Sunday, 24 May 2015

The Black Feathers at the Brewery Blues- 15th May 2015



The Black Feathers
Viktoria Gustafsson-Dahill reviewed the latest Brewery Blues show, photos by Steve Fearn...


Acoustic folk tends to be overlooked by the average lover of music. Previous evenings of fluid jazz gave way to this imaginative and soul-invoking display of raw vocal talent put on by the Brewery Arts Centre. All were in wait for The Black Feathers, two locals who were featured on BBC Radio 2 after their debut EP ‘Strangers We Meet’ took off with supportive folk fans. Since then, the duo has toured the UK, Germany, and parts of the United States. 

Hattie Briggs
Ells and the Southern Wild opened first. The frontman -- who happened to be a woman – announced that she was nervous. I struggle to imagine a nervous musician being able to deliver as beautifully as this artist. Songs like ‘The Photographer and the Owl’ and ‘Gathering Storm’ exhausted what appeared to be an already well-worn acoustic guitar. The vocals were deliberately overpowering and righteous, shaking the wine cellar and adding to the homely, almost living room feel.

Hattie Briggs continued the beautiful melodies, partly by incorporating covers of famously tuneful songs like ‘Fields of Gold’ by Sting. The entirety of the room began to sway to the music permeating all those present. One could think we all possessed the same heart simultaneously beating with the music.

The Black Feathers intended to show us a little bit of everything to prove that their versatile vocals and heavy guitars could conquer every human feeling. There was an urge in their deliberate attempts to capture our hearts. Death and life were both expressed in the same sentence as if their harmonious existence stood as something that shouldn’t strike fear into our cores.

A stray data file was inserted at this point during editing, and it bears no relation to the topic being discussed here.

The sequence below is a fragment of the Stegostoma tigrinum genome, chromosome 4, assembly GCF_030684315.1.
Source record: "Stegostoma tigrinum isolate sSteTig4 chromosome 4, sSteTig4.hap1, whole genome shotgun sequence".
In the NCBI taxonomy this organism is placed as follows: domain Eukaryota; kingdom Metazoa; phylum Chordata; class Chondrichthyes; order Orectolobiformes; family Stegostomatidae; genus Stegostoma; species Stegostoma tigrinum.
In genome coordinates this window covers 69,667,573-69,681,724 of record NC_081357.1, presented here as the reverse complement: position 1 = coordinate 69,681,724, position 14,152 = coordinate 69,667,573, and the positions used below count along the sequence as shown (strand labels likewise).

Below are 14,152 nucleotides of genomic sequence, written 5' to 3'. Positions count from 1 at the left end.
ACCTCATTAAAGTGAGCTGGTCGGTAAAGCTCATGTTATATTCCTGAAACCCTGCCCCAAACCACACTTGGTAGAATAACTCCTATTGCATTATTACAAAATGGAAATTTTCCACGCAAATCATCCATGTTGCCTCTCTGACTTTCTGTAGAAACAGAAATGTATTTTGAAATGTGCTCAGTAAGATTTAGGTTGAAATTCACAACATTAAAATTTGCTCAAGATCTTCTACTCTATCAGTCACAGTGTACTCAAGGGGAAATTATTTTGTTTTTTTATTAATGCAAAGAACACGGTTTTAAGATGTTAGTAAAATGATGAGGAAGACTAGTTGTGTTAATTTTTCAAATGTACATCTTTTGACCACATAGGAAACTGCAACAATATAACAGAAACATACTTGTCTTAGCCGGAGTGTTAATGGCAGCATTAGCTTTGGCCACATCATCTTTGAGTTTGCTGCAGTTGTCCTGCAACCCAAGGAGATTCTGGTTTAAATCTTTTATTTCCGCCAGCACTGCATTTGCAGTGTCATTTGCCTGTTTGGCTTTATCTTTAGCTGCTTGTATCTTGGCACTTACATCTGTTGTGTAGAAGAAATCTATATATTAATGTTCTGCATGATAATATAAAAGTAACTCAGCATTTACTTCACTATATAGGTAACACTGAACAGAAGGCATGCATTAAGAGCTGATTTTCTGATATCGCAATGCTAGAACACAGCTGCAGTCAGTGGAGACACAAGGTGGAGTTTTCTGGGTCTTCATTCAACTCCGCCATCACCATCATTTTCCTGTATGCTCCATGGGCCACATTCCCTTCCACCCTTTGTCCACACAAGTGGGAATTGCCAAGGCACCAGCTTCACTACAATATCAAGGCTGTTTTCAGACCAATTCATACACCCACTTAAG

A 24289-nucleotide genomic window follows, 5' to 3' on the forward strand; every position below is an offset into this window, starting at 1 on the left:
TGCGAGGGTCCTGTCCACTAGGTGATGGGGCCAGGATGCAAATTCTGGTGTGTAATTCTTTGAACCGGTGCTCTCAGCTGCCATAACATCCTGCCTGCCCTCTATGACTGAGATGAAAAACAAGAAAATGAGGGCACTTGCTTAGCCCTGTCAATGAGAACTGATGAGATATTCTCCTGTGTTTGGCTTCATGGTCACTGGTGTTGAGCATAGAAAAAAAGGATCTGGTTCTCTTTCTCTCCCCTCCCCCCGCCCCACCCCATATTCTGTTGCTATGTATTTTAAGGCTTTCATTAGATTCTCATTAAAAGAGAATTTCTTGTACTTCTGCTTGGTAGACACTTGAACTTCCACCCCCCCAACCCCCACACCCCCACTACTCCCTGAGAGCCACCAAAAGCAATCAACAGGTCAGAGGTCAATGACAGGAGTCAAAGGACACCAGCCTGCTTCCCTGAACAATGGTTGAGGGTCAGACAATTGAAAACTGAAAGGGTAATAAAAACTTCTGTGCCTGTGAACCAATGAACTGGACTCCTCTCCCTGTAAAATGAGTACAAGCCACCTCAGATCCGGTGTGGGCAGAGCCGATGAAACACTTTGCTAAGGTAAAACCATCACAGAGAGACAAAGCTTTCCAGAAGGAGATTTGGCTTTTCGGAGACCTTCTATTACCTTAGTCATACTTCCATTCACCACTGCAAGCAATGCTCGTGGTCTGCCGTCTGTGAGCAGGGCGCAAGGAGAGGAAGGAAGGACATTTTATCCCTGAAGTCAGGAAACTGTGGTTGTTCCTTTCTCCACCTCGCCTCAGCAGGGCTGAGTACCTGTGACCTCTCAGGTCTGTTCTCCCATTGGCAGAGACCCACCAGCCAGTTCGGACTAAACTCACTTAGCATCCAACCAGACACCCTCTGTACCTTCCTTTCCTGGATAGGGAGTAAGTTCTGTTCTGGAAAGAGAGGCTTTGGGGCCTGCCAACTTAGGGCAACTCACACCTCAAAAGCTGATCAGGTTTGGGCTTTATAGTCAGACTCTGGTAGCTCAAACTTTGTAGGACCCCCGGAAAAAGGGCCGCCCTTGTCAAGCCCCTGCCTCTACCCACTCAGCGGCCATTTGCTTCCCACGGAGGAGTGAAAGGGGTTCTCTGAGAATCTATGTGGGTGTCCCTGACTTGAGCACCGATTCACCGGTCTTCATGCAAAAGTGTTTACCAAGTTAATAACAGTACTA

Ells and the Southern Wild
At times the guitar was raw and I could feel the calluses being inflamed and intensified. They sang of strangers, close friends, the occasional lover or one to-be-loved. The room warmed to them in turn. The final performance was done off stage to further back that voice-powered trance of acoustic folk music.

Though I nearly froze on the walk home, the night proved to be something spectacular and boasted elements of blues, folk, and a hint of rock. Tears were shed and hands were clapped into numbness for the local talent of Cirencester and Stroud. Magic was created here and still resonates from the talent and music generated in fond memory of a simple country life left behind, and all for our enjoyment. I look forward to many more nights organised by the Brewery Blues and graciously put on by The Kings Head in this cosy venue.               

Thursday, 21 May 2015

Jack's Coffee Shop Review: Lunchtime Getaway

A mezze outside of the med
 The popular Jack's Coffee Shop has an excellent array of lunchtime options, which one will suit you best?

Reasonable prices and quality products are a consumer delight that local cafe Jack’s obviously enjoys providing. Having a location in the pedestrian only Black Jack Street, you can get there easily from almost any part of town in a few minutes. Adjoining one of the main tourist attractions in town, the Corinium Museum, the relaxed and sophisticated surroundings offer a respite from a busy work day.


There are four seating areas in Jack’s. Whether reading a book or having a family meal, the locale is a broad church. When the weather is reasonable, outside seating allows a good space for sun catching and people watching. By the till lies an array of tables and if one isn’t feeling adventurous they might miss completely the high seating area perfect for writing or having a quick chat over a coffee. Further in there is yet another surprise, a sun room with skylights. In a way it has the feel of a biome at the Eden project. Warm and discreet, this area offers a door right into the museum.


The first thing one would notice when going into Jack’s is definitely the huge cakes. Feeling like I was a child again looking at enormous freshly baked goods, it was hard to stay on track and remember this was about lunch. Being vegetarian I was curious to see what was on offer. It turned out a large degree of variety was catered for. The mezze described on the blackboard sounded delightful and my friend was magnetised by the prospect of a ratatouille.


Is love the secret ingredient?
Considering the size of portions and preparation, in another location the same meals could easily fetch £15. Be that as it may, the meals were below £8 and out competed some restaurants for flavour. I found myself very full and content by my mezze, which despite having rather healthy ingredients tasted good enough to feel like a treat. My friend lavished praise on the bread accompanying her ratatouille. Being one of the few eateries in town she hadn’t previously visited, the delicious nature of her food led her to announce it would be the venue of choice when her parents came to stay. Generous servings of celeriac in the side salads gave us both a fresh feeling after eating.